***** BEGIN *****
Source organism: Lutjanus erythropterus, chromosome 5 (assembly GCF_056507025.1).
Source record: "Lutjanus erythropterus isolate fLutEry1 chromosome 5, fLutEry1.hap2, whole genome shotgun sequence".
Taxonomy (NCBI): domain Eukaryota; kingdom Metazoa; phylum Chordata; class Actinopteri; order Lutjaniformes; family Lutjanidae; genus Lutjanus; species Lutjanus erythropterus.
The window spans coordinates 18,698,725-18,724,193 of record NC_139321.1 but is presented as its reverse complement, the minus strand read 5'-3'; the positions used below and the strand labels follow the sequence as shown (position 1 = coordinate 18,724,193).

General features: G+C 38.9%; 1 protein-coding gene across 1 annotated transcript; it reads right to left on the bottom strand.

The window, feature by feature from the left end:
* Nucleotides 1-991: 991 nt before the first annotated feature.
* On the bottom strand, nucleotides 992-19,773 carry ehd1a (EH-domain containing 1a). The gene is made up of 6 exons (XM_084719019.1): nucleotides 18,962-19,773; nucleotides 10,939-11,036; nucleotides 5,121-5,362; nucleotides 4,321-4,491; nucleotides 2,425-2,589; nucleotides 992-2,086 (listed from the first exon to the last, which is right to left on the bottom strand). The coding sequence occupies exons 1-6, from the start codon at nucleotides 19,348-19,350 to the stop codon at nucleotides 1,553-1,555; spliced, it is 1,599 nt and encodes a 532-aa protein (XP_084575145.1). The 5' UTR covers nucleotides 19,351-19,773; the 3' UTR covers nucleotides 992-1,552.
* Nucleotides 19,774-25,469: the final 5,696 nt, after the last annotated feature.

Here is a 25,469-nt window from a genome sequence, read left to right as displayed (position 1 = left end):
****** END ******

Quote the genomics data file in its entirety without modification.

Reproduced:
Source organism: Lutjanus erythropterus, chromosome 5 (assembly GCF_056507025.1).
Source record: "Lutjanus erythropterus isolate fLutEry1 chromosome 5, fLutEry1.hap2, whole genome shotgun sequence".
Taxonomy (NCBI): domain Eukaryota; kingdom Metazoa; phylum Chordata; class Actinopteri; order Lutjaniformes; family Lutjanidae; genus Lutjanus; species Lutjanus erythropterus.
The window spans coordinates 18,698,725-18,724,193 of record NC_139321.1 but is presented as its reverse complement, the minus strand read 5'-3'; the positions used below and the strand labels follow the sequence as shown (position 1 = coordinate 18,724,193).

General features: G+C 38.9%; 1 protein-coding gene across 1 annotated transcript; it reads right to left on the bottom strand.

The window, feature by feature from the left end:
* Nucleotides 1-991: 991 nt before the first annotated feature.
* On the bottom strand, nucleotides 992-19,773 carry ehd1a (EH-domain containing 1a). The gene is made up of 6 exons (XM_084719019.1): nucleotides 18,962-19,773; nucleotides 10,939-11,036; nucleotides 5,121-5,362; nucleotides 4,321-4,491; nucleotides 2,425-2,589; nucleotides 992-2,086 (listed from the first exon to the last, which is right to left on the bottom strand). The coding sequence occupies exons 1-6, from the start codon at nucleotides 19,348-19,350 to the stop codon at nucleotides 1,553-1,555; spliced, it is 1,599 nt and encodes a 532-aa protein (XP_084575145.1). The 5' UTR covers nucleotides 19,351-19,773; the 3' UTR covers nucleotides 992-1,552.
* Nucleotides 19,774-25,469: the final 5,696 nt, after the last annotated feature.

Here is a 25,469-nt window from a genome sequence, read left to right as displayed (position 1 = left end):